Person Hoists – Any experience?

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  • #277661
    Glos Guy

      As those who have been following my thread ‘The Search Begins’ will know, my wife and I have been struggling to find a car that she can get in and out of easily. Of the cars that we liked (sadly very few these days on Motability) the Mazda CX60 was too high for her, the BMW 3 Series Touring was too low and the Mazda CX-5 and Hyundai Tucson were pretty good but don’t have proper grab style interior door handles. The best car for access was the BMW iX1 but we don’t really want an EV until the technology improves and I didn’t like the EV driving experience. Sadly, the new X1 petrol isn’t on the scheme and probably won’t ever be (although the PHEV might – which could be a possibility, subject to a test drive).

      Motability have allowed us to extend the lease on our current petrol X1 by 2 years, so the pressure is off thankfully (especially as we really like our current car and there’s nothing on the scheme now that we’d prefer to it), but during that conversation I mentioned the challenges that we are having and Motability are kindly referring us to the nearest enablement centre, where various driver and passenger aids can be demonstrated. We are also going to attend the next Motability Big Event in Exeter (never been before) and have combined it with a couple of days in Devon.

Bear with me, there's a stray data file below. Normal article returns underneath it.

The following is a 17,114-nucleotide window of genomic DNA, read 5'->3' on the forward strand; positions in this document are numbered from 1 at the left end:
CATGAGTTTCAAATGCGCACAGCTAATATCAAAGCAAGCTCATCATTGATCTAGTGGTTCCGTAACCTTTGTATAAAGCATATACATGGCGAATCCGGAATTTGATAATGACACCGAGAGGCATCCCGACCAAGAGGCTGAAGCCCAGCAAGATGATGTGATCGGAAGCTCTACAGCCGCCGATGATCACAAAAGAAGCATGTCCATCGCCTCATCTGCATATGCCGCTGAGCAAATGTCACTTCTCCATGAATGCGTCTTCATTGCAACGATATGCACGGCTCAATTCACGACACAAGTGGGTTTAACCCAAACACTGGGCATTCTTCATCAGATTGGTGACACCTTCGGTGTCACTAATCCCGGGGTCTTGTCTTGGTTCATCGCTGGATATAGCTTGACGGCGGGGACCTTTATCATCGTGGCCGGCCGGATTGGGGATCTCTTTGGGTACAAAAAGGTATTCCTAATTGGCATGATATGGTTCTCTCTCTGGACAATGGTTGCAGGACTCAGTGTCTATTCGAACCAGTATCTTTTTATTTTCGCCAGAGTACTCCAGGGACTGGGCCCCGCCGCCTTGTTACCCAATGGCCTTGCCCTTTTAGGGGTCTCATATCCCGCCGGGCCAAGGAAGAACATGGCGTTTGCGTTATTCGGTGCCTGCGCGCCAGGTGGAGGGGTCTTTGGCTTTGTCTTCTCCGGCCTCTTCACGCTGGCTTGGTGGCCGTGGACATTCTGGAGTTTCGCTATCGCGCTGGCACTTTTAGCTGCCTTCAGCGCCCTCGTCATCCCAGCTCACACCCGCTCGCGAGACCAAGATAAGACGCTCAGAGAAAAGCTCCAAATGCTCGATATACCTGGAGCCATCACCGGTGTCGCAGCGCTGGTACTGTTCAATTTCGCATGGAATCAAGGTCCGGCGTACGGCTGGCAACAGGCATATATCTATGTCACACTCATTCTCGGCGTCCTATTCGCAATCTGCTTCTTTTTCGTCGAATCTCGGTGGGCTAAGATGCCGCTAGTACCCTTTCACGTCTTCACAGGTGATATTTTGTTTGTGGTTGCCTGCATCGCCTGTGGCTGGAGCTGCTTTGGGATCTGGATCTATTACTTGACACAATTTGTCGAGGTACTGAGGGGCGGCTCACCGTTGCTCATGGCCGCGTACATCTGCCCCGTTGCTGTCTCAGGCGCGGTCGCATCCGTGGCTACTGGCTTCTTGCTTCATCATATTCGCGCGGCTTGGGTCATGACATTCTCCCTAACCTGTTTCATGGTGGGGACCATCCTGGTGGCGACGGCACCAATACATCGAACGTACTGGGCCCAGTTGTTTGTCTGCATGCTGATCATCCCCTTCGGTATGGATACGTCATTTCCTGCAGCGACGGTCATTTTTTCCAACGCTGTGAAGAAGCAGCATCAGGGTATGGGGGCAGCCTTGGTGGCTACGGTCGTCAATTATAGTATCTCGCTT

One of the things mentioned on the call was a ‘Person Hoist’ which would lift my wife from her wheelchair into the front passenger seat and vice-versa. My wife isn’t terribly keen on the idea as she “feels disabled enough without advertising the fact” (her words), but it has struck me that if we went with one of these it would address the current challenge of most cars being too low or too high.